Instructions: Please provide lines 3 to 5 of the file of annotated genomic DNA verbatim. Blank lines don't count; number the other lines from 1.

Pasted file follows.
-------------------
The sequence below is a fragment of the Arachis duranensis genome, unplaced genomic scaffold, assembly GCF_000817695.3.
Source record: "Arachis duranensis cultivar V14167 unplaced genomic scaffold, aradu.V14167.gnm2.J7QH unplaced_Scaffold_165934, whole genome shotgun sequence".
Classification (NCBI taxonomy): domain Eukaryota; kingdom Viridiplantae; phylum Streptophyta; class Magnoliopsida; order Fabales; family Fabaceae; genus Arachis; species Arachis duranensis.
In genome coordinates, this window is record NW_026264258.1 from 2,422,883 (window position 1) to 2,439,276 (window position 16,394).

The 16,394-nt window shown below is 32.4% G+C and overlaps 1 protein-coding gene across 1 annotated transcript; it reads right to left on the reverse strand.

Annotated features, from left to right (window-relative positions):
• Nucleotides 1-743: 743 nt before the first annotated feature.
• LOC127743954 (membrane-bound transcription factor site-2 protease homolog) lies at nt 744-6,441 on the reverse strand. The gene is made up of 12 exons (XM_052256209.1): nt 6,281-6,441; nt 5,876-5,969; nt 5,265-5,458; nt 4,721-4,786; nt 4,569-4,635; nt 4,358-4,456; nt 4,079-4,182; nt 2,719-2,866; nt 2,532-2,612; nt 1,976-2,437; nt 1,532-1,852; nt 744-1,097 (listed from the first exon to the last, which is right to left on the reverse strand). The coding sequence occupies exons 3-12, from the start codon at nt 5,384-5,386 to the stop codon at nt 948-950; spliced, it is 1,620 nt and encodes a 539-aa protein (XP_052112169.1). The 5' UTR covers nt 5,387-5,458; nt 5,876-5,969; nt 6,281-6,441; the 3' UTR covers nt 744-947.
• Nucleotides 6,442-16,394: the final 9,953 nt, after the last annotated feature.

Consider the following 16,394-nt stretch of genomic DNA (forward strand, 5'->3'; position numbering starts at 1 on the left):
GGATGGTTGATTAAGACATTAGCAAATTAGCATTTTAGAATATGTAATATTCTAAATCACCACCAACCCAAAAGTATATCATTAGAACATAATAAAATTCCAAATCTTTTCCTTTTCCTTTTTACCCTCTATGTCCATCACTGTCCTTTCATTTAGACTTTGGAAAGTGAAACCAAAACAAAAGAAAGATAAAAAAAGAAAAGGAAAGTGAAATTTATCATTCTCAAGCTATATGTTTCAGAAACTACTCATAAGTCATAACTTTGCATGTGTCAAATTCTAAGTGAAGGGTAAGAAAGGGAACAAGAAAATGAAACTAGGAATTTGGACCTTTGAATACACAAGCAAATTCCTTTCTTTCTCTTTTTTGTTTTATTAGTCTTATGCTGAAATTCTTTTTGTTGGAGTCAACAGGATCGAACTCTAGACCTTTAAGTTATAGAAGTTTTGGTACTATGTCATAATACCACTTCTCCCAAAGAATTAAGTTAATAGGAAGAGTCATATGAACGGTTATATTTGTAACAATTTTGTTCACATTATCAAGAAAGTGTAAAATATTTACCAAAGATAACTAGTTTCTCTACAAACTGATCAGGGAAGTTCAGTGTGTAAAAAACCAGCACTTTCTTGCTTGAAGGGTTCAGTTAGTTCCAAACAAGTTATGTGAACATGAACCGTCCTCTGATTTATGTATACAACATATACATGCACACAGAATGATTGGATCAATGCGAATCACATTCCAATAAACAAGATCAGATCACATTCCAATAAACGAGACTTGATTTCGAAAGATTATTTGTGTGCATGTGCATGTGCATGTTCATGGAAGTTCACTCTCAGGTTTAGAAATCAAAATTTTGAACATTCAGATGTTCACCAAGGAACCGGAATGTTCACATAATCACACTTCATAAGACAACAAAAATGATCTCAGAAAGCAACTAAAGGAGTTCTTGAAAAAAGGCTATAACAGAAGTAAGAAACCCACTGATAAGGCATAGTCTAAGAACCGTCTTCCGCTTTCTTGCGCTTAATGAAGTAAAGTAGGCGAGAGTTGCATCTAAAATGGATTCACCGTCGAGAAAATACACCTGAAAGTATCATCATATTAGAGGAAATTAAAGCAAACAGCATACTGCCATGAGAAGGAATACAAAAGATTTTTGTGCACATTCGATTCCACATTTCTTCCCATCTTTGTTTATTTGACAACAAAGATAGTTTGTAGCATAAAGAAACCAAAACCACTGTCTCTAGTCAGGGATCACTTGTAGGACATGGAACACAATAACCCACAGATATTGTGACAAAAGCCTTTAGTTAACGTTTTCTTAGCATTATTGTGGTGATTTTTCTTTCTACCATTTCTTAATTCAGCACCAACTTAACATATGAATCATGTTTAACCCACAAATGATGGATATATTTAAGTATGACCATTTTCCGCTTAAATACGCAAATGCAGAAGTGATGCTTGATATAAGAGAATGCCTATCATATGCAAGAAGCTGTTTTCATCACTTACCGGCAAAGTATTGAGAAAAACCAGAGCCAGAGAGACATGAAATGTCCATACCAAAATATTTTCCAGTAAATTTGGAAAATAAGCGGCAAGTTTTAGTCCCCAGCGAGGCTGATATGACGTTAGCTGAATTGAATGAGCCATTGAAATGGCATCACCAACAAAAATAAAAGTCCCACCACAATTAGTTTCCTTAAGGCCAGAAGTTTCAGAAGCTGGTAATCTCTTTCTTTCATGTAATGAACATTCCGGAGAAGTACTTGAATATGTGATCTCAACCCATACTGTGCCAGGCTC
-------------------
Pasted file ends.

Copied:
Classification (NCBI taxonomy): domain Eukaryota; kingdom Viridiplantae; phylum Streptophyta; class Magnoliopsida; order Fabales; family Fabaceae; genus Arachis; species Arachis duranensis.
In genome coordinates, this window is record NW_026264258.1 from 2,422,883 (window position 1) to 2,439,276 (window position 16,394).

The 16,394-nt window shown below is 32.4% G+C and overlaps 1 protein-coding gene across 1 annotated transcript; it reads right to left on the reverse strand.